Citizen Jane: Battle for the City is a story about our global urban future, in which nearly three-fourths of the world’s population will live in cities by the end of this century. It’s also a story about America’s recent urban past, in which bureaucratic, “top down” approaches to building cities have dramatically clashed with grassroots, “bottom up” approaches. The lm brings us back mid-century, on the eve of the battles for the heart and soul of American cities, about to be routed by cataclysmically destructive Urban Renewal and highway projects.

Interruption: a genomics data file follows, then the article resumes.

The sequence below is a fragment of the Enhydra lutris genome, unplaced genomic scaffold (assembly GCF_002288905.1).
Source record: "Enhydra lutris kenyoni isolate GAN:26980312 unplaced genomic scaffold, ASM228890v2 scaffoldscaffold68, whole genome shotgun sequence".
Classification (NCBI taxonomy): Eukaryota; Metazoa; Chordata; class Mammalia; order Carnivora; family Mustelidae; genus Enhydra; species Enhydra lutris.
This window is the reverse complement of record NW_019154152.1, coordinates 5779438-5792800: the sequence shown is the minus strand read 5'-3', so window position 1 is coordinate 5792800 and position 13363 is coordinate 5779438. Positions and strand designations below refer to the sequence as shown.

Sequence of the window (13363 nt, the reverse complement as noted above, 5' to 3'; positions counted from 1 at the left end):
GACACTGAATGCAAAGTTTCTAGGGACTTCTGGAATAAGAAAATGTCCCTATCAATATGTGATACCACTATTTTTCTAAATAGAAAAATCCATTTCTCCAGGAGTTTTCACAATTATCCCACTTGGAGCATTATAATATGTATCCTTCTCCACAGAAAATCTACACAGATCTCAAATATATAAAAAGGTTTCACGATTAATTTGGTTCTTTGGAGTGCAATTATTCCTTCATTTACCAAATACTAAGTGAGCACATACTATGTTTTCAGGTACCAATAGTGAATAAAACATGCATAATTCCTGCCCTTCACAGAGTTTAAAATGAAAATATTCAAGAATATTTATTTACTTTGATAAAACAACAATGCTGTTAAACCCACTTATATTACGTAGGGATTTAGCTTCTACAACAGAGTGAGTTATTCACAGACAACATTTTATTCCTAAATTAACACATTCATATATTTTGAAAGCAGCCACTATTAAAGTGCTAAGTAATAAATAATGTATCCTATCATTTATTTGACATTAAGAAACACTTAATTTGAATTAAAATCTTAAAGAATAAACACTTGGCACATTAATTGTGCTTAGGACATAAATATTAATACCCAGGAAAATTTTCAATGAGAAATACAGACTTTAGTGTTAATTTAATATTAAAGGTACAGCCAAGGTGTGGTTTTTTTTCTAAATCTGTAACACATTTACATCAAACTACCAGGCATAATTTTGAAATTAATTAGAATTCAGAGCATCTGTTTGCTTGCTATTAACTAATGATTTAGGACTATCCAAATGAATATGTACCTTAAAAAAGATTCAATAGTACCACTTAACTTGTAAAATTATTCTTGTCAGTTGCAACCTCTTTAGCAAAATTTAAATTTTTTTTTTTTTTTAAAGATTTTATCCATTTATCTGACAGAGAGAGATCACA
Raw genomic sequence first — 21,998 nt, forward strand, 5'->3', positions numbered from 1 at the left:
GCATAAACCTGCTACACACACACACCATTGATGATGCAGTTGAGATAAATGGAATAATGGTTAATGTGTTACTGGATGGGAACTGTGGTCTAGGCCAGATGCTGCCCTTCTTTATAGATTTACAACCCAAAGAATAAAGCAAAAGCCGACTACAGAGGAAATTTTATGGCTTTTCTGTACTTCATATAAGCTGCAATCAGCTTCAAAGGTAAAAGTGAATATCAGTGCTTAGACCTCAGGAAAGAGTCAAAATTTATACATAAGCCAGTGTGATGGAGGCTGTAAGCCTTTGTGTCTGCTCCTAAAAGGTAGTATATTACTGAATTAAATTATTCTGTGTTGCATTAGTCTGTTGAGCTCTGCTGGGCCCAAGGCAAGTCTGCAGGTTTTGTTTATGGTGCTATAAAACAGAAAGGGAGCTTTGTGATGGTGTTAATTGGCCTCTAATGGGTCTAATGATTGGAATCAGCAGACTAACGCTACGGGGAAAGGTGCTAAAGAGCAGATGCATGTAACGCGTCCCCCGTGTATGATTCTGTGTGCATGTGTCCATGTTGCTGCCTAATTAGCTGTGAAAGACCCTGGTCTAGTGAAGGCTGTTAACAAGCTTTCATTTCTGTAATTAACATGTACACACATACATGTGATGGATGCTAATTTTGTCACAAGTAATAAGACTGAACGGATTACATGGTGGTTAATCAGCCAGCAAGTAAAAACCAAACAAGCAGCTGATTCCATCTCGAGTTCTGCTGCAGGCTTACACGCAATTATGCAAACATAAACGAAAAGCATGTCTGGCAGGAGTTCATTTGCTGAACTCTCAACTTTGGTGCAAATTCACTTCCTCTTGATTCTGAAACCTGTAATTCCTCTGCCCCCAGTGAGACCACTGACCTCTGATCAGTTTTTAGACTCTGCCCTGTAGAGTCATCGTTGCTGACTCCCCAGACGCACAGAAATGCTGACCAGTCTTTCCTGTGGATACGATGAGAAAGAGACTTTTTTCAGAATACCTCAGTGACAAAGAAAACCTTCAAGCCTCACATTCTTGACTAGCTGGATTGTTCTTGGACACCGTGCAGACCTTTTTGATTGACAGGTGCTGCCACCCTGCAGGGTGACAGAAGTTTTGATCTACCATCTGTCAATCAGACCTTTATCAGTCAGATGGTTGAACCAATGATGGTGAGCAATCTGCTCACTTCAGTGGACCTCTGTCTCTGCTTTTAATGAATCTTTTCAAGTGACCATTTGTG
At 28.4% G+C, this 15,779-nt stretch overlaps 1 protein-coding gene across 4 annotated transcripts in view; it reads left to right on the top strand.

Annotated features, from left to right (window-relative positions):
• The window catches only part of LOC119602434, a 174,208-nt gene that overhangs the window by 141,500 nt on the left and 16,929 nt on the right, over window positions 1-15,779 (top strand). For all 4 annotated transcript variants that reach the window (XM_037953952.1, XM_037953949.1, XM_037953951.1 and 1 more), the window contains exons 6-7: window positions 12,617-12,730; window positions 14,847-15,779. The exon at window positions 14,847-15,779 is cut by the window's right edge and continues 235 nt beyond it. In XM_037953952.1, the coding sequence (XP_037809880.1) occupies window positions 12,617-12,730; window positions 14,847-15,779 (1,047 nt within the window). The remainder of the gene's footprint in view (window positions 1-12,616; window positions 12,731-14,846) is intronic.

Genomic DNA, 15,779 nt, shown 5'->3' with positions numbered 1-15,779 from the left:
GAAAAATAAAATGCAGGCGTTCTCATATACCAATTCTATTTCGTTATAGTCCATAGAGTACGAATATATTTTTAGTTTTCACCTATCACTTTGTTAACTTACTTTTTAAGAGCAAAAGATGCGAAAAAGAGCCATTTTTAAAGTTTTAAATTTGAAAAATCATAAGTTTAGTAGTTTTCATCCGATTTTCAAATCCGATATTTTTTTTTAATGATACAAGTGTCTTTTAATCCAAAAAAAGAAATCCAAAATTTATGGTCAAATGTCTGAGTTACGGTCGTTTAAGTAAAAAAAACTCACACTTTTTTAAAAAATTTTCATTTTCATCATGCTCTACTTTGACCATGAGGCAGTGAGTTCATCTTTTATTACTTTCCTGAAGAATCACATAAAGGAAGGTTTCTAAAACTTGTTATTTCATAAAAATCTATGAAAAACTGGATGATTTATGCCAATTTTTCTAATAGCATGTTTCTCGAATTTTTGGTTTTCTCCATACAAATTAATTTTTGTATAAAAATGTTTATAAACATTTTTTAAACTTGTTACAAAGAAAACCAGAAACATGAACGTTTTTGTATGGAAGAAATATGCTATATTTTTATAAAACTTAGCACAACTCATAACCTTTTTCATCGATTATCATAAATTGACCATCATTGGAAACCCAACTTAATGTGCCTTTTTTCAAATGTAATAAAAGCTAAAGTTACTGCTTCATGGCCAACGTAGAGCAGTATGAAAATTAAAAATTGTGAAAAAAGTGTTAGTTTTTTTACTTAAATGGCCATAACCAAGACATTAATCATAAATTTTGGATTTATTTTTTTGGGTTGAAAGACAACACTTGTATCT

The film details the revolutionary thinking of Jane Jacobs, and the origins of her magisterial 1961 treatise The Death and Life of Great American Cities, in which she single- handedly undercuts her era’s orthodox model of city plan- ning, exempli ed by the massive Urban Renewal projects of New York’s “Master Builder,” Robert Moses. Jacobs and Moses gure centrally in our story as archetypes of the “bottom up” and the “top down” vision for cities. They also gure as two larger-than-life personalities: Jacobs—a journalist with provincial origins, no formal training in city planning, and scarce institutional authority—seems at rst glance to share little in common with Robert Moses, the upper class, high prince of government and urban theory fully ensconced in New York’s halls of power and privilege. Yet both reveal themselves to be master tacticians who, in the middle of the 20th century, became locked in an epic struggle over the fate of the city. In three suspenseful acts, Citizen Jane: Battle for the City gives audiences a front row seat to this battle, and shows how two opposing visions of urban greatness continue to ripple across the world stage, with unexpectedly high stakes, made even higher and more unecpectically urgent in the suddenly shifting national political landscape of 2017, in which the newly inaugurated U.S. President is a real estate developer, who is calling for a new era Urban Renewal, echoing the traumatic period in which this lm takes place. In perilous times for the city and for civil rights, Citizen Jane offers a playbook, courtesy of Jane Jacobs, for organizing communities and speaking the truth to entrenched and seemingly insurmountable powers